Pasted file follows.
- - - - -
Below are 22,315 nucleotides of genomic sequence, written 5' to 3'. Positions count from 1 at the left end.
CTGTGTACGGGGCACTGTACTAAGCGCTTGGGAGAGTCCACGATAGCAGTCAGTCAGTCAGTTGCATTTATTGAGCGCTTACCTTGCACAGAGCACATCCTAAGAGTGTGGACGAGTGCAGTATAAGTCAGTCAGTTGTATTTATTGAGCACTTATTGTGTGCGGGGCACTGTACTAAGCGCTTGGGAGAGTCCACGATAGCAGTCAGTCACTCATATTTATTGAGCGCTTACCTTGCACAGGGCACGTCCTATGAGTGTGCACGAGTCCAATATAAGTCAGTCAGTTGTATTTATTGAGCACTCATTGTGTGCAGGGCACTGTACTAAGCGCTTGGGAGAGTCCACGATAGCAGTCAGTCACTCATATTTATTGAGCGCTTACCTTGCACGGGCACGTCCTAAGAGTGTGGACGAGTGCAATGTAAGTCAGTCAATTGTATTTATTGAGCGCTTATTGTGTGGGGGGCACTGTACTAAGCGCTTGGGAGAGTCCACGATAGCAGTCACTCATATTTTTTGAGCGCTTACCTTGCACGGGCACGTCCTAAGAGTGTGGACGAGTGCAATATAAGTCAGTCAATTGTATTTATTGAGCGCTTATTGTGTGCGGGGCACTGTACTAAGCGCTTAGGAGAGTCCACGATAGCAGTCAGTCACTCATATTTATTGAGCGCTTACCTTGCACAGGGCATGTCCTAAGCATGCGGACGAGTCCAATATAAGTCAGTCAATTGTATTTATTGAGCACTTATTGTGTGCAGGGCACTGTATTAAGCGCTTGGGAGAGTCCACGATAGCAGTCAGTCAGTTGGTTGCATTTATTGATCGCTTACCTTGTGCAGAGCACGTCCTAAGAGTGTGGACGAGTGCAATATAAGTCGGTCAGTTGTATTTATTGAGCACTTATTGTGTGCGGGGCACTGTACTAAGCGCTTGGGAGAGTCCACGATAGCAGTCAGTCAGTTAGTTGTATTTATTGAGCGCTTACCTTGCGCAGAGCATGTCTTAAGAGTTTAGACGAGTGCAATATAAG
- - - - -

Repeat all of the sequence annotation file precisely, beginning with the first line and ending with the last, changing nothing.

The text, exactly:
Below are 22,315 nucleotides of genomic sequence, written 5' to 3'. Positions count from 1 at the left end.
CTGTGTACGGGGCACTGTACTAAGCGCTTGGGAGAGTCCACGATAGCAGTCAGTCAGTCAGTTGCATTTATTGAGCGCTTACCTTGCACAGAGCACATCCTAAGAGTGTGGACGAGTGCAGTATAAGTCAGTCAGTTGTATTTATTGAGCACTTATTGTGTGCGGGGCACTGTACTAAGCGCTTGGGAGAGTCCACGATAGCAGTCAGTCACTCATATTTATTGAGCGCTTACCTTGCACAGGGCACGTCCTATGAGTGTGCACGAGTCCAATATAAGTCAGTCAGTTGTATTTATTGAGCACTCATTGTGTGCAGGGCACTGTACTAAGCGCTTGGGAGAGTCCACGATAGCAGTCAGTCACTCATATTTATTGAGCGCTTACCTTGCACGGGCACGTCCTAAGAGTGTGGACGAGTGCAATGTAAGTCAGTCAATTGTATTTATTGAGCGCTTATTGTGTGGGGGGCACTGTACTAAGCGCTTGGGAGAGTCCACGATAGCAGTCACTCATATTTTTTGAGCGCTTACCTTGCACGGGCACGTCCTAAGAGTGTGGACGAGTGCAATATAAGTCAGTCAATTGTATTTATTGAGCGCTTATTGTGTGCGGGGCACTGTACTAAGCGCTTAGGAGAGTCCACGATAGCAGTCAGTCACTCATATTTATTGAGCGCTTACCTTGCACAGGGCATGTCCTAAGCATGCGGACGAGTCCAATATAAGTCAGTCAATTGTATTTATTGAGCACTTATTGTGTGCAGGGCACTGTATTAAGCGCTTGGGAGAGTCCACGATAGCAGTCAGTCAGTTGGTTGCATTTATTGATCGCTTACCTTGTGCAGAGCACGTCCTAAGAGTGTGGACGAGTGCAATATAAGTCGGTCAGTTGTATTTATTGAGCACTTATTGTGTGCGGGGCACTGTACTAAGCGCTTGGGAGAGTCCACGATAGCAGTCAGTCAGTTAGTTGTATTTATTGAGCGCTTACCTTGCGCAGAGCATGTCTTAAGAGTTTAGACGAGTGCAATATAAG